Kada upišete željenu reč na engleskom, kliknete na search. Nakon toga, ispod reči ispisane crvenom bojom kliknite na dugme sa zvučnikom na kome piše Pronunciation.
Izgovara više reči, rečenice, čak i tekstove:
U belo polje upišete željenu rečenicu ili tekst na engleskom, iznad belog polja odaberete speak SLOW, ukoliko vam je NORMAL jako brzo, i kliknete na Translate & Speak english (male)

At the end of the class, whenever I do something different, I ask for feedback. 

Sometimes my students ask me something I happen to don't know, but I don't fear to say I don't know something. I always check it at home and tell the students in the following class.

As a busy novice teacher, I'm 100% open to all kinds of suggestions about making classes more interesting and creative. If you have some ideas to share, please do so.

Thursday, March 1, 2012

Getting advice and help

I really don't know how I'd survive through all these dilemmas and small problem every novice teacher goes through if I didn't have someone nice and friendly to help me out.
It was and still is my colleague, who could no longer work there, as she didn't have the right qualifications for the job. She is an IT teacher who knows some English and who had been substituting (the same teacher I'm substituting now) for a year.
I'm not shy to admit I don't know something and that I need help. I always ask for help and usually get it.
The week before I started teaching I was asked to come to the school to meet her and other teachers who teach first- to fourth-graders. She was also there and she was willing to answer all of my questions.
She even gave me her email address and cell phone number and told me to ask her anything I need.
At first I had to ask her more often, but later on, I have been asking for help less and less. Now I'm working on my own more and more.

What is your experience? Have you had someone nice and friendly to ask for help?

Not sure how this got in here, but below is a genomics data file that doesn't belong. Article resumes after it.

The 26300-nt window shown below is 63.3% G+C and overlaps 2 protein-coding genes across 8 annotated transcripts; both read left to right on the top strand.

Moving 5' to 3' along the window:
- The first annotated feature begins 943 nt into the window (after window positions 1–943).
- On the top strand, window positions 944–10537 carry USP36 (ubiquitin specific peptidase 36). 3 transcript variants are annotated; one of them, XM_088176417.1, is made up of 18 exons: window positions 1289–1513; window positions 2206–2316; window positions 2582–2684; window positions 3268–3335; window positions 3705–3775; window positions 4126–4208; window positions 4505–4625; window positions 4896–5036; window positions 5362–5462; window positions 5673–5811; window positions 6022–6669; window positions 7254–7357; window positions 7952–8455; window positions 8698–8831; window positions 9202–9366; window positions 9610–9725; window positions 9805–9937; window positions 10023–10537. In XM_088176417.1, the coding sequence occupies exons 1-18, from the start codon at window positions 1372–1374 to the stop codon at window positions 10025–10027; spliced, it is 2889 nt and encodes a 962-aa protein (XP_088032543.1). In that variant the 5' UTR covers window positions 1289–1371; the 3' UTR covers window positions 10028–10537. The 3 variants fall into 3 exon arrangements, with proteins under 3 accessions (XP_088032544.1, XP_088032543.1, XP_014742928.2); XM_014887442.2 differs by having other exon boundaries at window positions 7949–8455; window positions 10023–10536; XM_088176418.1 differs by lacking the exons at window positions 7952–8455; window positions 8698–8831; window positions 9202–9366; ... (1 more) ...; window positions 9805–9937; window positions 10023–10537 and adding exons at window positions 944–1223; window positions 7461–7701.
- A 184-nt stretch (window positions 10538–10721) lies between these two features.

Wednesday, February 29, 2012

My first day at work

It's been five weeks since I've started working. My first day at work was January 15.
I feel a need to tell you about it. I remember it like it was yesterday.

I still remember being very nervous and a bit scared. I barely slept the night before (among other reasons, because I don't sleep well on Sunday nights). I believe that sleeping not so well made me feel a bit nauseous during the bus ride, but it was no big deal.

My fears were somewhat justified, because I've never had close contacts with young children before. I'm the youngest child in my family.
However, as soon as I've reached  the school building and entered the teacher's room, I felt a million times better. All the teachers I work with greeted me with smiles and it helped a lot. I felt so good, full of enthusiasm and eager to start teaching.

I still remember the first four class I held (three classes with second-graders and one with fourth-graders). The children were great, and I felt so relieved. They seemed to like from the very beginning. I immediately began making a close connection with them, too. If nothing else, they liked the fact that they have a new English teacher.
They made drawings for me, asked me about my name, where I live and how I arrive to school.
I patiently answered each and every question. I listen to their small-talks and thanked for the drawings they made me. They always notice my clothes, my accessories, they walk across the street to say hi, wave to me when I enter the bus and always greet me on the school hall with a 'Hello teacher!'.

So, like I said, during the first day and up until now, I came to realize that my fears are completely irrational.
To me, it feels so great to be an elementary school teacher! Especially to teach such young students.
Teaching English is such a rewarding profession... :)

Taking Psychological Tests at the National Employment Agency

Before I got this job, I had to take several psychological test and go through an interview with a psychologist. I had to go to Zrenjanin (my school belongs to the Municipality of Zrenjanin).
I was a bit scared of it, but as soon as I entered the building of National Employment Agency I realized there is no need to be worry.
There were several candidates who came for the same job I did. I talked to them about where they studied and if they had been through a similar testing... It turned out that the tests are no big deal.
Some people had told me that I would be given tests of general knowledge and that those tests are very demanding. However, I am glad I didn't get such test. They said that common knowledge is tested only in Novi Sad and Belgrade.